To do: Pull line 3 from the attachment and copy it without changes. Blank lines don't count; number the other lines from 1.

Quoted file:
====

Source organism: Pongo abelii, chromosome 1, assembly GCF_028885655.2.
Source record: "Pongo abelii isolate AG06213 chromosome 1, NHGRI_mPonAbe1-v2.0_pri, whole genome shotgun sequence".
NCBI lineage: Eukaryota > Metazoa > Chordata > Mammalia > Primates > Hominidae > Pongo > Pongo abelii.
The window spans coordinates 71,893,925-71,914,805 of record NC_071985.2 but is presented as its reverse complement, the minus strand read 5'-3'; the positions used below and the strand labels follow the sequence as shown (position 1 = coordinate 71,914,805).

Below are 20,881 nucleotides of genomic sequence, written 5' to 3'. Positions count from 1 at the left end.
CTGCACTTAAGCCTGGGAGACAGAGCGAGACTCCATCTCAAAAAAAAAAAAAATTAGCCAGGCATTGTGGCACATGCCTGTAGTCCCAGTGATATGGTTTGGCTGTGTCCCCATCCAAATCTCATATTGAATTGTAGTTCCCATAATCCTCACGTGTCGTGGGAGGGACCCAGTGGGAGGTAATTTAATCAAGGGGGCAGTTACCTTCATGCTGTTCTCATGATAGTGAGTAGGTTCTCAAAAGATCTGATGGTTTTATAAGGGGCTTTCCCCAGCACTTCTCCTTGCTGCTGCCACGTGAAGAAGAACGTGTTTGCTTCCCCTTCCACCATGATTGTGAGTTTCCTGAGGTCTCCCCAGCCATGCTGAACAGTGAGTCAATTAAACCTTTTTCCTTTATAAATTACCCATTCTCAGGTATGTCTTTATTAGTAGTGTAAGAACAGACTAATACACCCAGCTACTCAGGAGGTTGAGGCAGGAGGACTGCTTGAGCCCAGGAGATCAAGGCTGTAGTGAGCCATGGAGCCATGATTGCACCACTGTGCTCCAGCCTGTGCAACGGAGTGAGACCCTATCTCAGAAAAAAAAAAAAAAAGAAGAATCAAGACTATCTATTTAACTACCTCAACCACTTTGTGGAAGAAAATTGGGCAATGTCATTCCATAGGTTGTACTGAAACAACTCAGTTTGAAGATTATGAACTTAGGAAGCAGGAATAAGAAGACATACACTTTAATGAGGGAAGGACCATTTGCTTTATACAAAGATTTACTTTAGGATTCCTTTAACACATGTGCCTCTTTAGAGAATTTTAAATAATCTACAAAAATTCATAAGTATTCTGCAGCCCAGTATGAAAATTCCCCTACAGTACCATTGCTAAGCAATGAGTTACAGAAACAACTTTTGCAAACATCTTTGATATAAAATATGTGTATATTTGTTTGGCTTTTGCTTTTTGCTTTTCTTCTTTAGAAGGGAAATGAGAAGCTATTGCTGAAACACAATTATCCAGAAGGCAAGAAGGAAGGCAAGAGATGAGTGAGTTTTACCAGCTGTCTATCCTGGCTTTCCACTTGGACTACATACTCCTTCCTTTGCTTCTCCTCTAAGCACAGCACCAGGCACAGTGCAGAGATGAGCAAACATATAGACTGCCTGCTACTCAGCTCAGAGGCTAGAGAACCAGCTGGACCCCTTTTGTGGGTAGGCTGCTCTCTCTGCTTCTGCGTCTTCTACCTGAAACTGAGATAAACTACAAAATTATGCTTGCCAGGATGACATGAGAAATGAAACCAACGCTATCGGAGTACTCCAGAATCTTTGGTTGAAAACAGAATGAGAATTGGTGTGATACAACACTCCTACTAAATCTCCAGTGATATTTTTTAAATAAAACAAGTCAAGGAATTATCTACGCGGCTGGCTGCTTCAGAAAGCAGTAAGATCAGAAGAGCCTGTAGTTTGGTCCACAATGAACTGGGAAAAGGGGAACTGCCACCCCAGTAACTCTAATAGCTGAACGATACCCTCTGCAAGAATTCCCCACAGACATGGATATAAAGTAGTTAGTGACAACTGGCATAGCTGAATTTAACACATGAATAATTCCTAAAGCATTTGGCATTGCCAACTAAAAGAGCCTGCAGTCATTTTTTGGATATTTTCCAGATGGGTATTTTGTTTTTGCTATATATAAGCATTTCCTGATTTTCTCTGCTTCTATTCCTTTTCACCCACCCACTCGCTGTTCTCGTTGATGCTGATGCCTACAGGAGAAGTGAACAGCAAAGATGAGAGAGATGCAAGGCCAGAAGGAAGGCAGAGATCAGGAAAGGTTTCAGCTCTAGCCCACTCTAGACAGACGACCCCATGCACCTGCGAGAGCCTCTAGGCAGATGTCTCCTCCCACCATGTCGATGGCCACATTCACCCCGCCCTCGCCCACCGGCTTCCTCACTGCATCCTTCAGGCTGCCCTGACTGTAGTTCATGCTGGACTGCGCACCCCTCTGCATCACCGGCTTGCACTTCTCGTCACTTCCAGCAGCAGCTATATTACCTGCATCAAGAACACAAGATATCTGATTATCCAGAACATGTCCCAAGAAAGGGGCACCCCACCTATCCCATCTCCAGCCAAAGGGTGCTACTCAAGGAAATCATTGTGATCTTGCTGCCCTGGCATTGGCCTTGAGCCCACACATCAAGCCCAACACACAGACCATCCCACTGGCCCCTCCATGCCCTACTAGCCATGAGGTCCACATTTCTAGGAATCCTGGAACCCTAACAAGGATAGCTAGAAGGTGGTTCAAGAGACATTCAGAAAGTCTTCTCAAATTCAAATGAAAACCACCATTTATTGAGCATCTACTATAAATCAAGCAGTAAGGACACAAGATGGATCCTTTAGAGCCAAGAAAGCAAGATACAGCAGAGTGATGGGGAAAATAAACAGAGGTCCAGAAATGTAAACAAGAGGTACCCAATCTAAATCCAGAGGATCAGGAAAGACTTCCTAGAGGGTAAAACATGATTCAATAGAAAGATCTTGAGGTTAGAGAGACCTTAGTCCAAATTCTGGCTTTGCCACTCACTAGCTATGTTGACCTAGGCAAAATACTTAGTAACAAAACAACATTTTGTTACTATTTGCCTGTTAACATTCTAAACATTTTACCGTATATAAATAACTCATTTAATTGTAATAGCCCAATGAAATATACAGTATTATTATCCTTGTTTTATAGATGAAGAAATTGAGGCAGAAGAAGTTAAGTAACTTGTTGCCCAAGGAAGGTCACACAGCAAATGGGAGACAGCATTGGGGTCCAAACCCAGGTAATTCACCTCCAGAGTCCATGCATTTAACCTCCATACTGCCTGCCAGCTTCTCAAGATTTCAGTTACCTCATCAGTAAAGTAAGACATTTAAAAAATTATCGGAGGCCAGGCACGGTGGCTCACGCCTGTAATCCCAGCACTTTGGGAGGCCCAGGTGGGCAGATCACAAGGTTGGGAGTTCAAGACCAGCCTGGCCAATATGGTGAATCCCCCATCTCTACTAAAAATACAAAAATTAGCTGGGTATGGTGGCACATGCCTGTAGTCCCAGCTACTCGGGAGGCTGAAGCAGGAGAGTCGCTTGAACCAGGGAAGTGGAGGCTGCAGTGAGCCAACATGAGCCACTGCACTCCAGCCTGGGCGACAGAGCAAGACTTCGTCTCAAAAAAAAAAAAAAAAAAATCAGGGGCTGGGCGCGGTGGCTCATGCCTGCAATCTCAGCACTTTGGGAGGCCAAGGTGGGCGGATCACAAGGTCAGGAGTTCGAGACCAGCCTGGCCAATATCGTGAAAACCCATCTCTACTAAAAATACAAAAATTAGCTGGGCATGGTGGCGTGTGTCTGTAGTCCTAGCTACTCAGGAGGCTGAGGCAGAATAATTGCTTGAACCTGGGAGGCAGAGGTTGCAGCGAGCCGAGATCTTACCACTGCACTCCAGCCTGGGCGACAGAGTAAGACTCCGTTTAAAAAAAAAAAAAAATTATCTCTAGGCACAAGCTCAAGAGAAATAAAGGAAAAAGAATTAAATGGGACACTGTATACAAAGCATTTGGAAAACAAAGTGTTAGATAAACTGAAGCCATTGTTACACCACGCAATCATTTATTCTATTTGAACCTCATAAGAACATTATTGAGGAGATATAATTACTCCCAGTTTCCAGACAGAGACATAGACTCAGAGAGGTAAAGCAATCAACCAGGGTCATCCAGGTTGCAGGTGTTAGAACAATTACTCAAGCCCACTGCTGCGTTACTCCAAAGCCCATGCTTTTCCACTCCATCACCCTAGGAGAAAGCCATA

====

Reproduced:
NCBI lineage: Eukaryota > Metazoa > Chordata > Mammalia > Primates > Hominidae > Pongo > Pongo abelii.